small family feeling but still give our customers big service and
deliver everything they need. This approach is very similar to the
one that Yadkin Valley Telecom demonstrates in their customer
service to us.”
“When you speak with someone at Yadkin Valley, it seems like you’re talking to someone who truly cares. And they’re right here — not several states away.”
— CLINT JUNKER, OWNER OF TRAILERS OF THE EAST COAST
Yadkin Valley Telecom provides Trailers of the East Coast with a
PRI (Primary Rate Interface) for their dial tone service, as well as
DSL for Internet access. “I don’t want to think about our phone
and Internet services. I just want them to work,” says Clint. He
adds, “The PRI was a cost-effective choice for us and allowed us
to have direct phone numbers to different offices, reducing the
4
amount of work for the receptionist. In addition, we’ve had zero
problems with our Internet service at our 35 workstations. That
is important, especially due to the role of our website during the
trailer selection process.”
Clint cites the local presence of Yadkin Valley Telecom as an
important factor in their business relationship. “When you speak
with someone at Yadkin Valley, it seems like you’re talking to
someone who truly cares. And they’re right here — not several
states away. They’re local and you see them around town,” he says.
When you see Yadkin Valley Telecom vehicles around town, pay
attention to the new logos on them — done by the graphics department
at Trailers of the East Coast. “We like to support local businesses,”
says Yadkin Valley Telecom’s General Manager, Mitzie Branon.
She says, “We were pleased to be able to give this project to Trailers
of the East Coast and they did an excellent job for us.” Clint
explains, “Winning the Yadkin Valley vehicle project pushed us
into getting a new printing machine. Before, we outsourced the
printing of vehicle graphics. Now we do everything in-house. We’re
very proud whenever we see Yadkin Valley vans or cars on the
streets and feel good about the work we did for them.”
Sounds like Trailers of the East Coast and Yadkin Valley Telecom
are both on a roll.
Why Buy
Local?
We all benefit by boosting
our local economy
E
very time you choose where to purchase
goods or services, you have a powerful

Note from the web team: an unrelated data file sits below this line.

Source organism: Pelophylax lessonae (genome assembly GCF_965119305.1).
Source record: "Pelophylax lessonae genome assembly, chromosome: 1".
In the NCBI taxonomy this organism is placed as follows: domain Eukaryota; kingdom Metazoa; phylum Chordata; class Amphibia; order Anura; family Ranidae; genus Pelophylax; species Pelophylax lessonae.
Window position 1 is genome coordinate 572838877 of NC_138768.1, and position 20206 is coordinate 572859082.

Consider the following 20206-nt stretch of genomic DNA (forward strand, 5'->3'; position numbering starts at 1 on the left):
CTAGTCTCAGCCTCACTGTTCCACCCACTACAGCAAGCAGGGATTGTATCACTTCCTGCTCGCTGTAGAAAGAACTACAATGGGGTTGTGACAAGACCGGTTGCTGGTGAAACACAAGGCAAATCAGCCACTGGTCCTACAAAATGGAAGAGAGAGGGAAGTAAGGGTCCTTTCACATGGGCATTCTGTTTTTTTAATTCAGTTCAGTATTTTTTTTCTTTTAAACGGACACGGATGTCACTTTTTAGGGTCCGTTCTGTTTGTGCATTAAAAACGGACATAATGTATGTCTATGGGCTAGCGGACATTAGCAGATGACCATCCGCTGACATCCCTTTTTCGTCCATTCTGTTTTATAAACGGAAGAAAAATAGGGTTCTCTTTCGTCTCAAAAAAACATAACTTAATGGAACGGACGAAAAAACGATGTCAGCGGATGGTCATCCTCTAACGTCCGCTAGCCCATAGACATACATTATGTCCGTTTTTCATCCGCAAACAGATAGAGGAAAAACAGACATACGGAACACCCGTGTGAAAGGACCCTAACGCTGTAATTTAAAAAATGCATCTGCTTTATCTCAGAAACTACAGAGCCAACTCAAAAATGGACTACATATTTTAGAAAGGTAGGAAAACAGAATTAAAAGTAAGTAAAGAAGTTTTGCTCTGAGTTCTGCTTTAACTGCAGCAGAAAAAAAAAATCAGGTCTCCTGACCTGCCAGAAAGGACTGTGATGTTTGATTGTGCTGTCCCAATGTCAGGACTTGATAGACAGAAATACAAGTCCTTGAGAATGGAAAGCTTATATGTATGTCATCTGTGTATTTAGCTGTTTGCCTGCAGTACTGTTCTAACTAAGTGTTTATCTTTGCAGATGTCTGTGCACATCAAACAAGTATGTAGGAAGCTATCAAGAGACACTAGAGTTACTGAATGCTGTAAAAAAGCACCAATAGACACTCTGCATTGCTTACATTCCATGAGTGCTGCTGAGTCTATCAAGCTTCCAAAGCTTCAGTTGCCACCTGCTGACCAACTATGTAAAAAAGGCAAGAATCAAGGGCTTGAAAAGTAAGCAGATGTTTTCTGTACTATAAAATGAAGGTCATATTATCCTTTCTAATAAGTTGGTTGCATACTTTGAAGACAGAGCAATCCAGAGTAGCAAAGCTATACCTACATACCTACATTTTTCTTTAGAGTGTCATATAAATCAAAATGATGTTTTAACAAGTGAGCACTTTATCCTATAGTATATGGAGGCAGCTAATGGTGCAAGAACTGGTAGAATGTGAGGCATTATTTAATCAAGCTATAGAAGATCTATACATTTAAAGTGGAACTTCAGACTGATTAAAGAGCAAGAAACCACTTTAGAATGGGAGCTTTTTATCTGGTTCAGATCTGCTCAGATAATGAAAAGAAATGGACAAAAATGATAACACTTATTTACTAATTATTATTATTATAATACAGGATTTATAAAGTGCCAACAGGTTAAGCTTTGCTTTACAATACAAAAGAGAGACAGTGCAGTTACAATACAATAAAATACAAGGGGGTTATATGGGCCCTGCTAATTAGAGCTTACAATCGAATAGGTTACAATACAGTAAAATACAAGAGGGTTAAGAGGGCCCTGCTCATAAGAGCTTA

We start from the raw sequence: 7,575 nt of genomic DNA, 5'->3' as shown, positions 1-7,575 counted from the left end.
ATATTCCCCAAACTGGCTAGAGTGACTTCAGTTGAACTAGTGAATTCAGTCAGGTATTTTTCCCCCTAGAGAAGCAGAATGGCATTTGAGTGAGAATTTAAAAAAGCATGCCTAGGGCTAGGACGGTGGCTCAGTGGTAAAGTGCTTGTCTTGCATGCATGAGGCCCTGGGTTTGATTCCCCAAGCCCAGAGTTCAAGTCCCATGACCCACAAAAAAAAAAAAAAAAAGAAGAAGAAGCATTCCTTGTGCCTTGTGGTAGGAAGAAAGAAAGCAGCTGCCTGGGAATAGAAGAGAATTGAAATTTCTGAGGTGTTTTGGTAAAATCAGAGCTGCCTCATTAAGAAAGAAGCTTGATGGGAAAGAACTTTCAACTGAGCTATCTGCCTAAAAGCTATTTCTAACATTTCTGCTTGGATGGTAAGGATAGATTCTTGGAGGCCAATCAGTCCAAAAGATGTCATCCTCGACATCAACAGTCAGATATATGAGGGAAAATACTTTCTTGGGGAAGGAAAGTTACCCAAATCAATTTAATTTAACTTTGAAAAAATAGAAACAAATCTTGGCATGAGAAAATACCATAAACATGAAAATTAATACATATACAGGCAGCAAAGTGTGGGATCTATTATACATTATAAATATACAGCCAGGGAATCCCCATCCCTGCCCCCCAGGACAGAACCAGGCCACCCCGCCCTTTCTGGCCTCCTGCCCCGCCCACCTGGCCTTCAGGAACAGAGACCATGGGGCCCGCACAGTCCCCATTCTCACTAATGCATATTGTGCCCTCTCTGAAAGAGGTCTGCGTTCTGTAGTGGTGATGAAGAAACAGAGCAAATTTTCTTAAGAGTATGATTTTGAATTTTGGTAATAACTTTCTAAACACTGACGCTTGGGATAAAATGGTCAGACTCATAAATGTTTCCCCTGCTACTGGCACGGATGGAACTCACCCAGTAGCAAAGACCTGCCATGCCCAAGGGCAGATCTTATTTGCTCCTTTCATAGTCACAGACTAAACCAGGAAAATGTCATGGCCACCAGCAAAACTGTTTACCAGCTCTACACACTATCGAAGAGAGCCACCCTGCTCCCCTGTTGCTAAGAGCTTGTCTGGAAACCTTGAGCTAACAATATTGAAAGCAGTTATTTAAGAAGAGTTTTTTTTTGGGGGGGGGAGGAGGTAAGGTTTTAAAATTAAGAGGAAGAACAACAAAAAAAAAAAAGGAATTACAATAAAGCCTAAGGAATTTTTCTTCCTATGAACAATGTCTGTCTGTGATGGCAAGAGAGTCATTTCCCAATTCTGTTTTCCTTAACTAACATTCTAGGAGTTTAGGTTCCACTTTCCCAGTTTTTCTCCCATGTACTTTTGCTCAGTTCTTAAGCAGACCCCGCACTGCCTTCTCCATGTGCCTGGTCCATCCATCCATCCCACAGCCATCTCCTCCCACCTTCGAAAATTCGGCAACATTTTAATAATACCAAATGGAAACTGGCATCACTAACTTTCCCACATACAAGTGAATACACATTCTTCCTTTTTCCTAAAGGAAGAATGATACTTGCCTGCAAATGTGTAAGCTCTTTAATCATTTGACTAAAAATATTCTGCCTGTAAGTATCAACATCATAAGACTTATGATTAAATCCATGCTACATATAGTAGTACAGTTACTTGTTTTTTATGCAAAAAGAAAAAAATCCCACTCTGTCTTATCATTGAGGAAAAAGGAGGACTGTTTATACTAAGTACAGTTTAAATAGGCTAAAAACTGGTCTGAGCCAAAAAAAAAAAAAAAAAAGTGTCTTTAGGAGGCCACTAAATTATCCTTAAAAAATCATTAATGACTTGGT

opportunity to make a difference in this
community. When you choose local businesses and locally produced goods and
services, you are reinvesting money right
here and helping to create a stronger local
economy. Here are some of the top reasons
to buy local:
Greater Economic Vitality
The money you spend in locally owned
stores has two to three times the economic
impact of dollars spent at national retailers.
Studies show that for every $100 spent at a
locally owned business, $45 goes back into
the community and our tax base. By comparison, for every $100 spent at a chain store,
only $14 comes back.
More and Better Jobs
For every two jobs a national retailer brings
to a community, three higher-wage jobs are
lost due to local businesses closing. Small
local businesses are the largest employer
nationally and in our community, and they
provide the most jobs to our residents.
For every $100 spent at a locally owned business,
$45 goes back into the community.
Environmental Benefits
Big-box stores and other national retailers
usually require large undeveloped land to
accommodate their needs. Buying local
means shopping closer to home, which
means less sprawl and the resulting habitat
loss along with reduced driving and dependence on oil.
Increased Support for
Community Groups
Local one-of-a-kind businesses reflect our
unique culture and character, contributing
to the success of tourism.
Local nonprofit organizations receive an
average of 250 percent more support from
smaller, locally owned business owners than
they do from national companies.
Improved Product Selection
Efficient Use of Taxes
A multitude of small businesses, each
selecting products based on the needs of
their local customers rather than a national
sales plan, results in a much broader range
of product choices.
Local businesses typically require a much
smaller infrastructure investment as compared
to nationally owned stores that enter a community. This makes for a more efficient use
of public services.
Protection of Unique Culture
While we realize it may not always be possible
to buy what you need from a local business,
please remember to think local first.
Check Out Your Chamber
For information and resources to enhance your “buy local” efforts, contact
your local Chamber of Commerce:
• Yadkin County
Chamber of Commerce
www.yadkinchamber.org
•Davie County
Chamber of Commerce www.daviecounty.com/commerce
•Statesville Chamber of Commerce
www.statesvillechamber.org
5
Prescription for Pandemic Planning
Guidelines to help safeguard your business and employees
T
he current H1N1 flu (swine flu) pandemic has moved pandemic planning
to the front burner for businesses around the
globe. The potential severity of disruption
for a business depends largely on the planning it has in place. Advance preparation
is essential in order to maintain day-to-day
operations, keep employees safe and recover
as quickly as possible after the threat has
passed. Unlike other disasters such as a
tornado or flood, a pandemic is, by definition, widespread and can affect not only
your local area but distant customers and
vendors as well.
Continuity planning addresses a wide range
of preparations designed to avoid business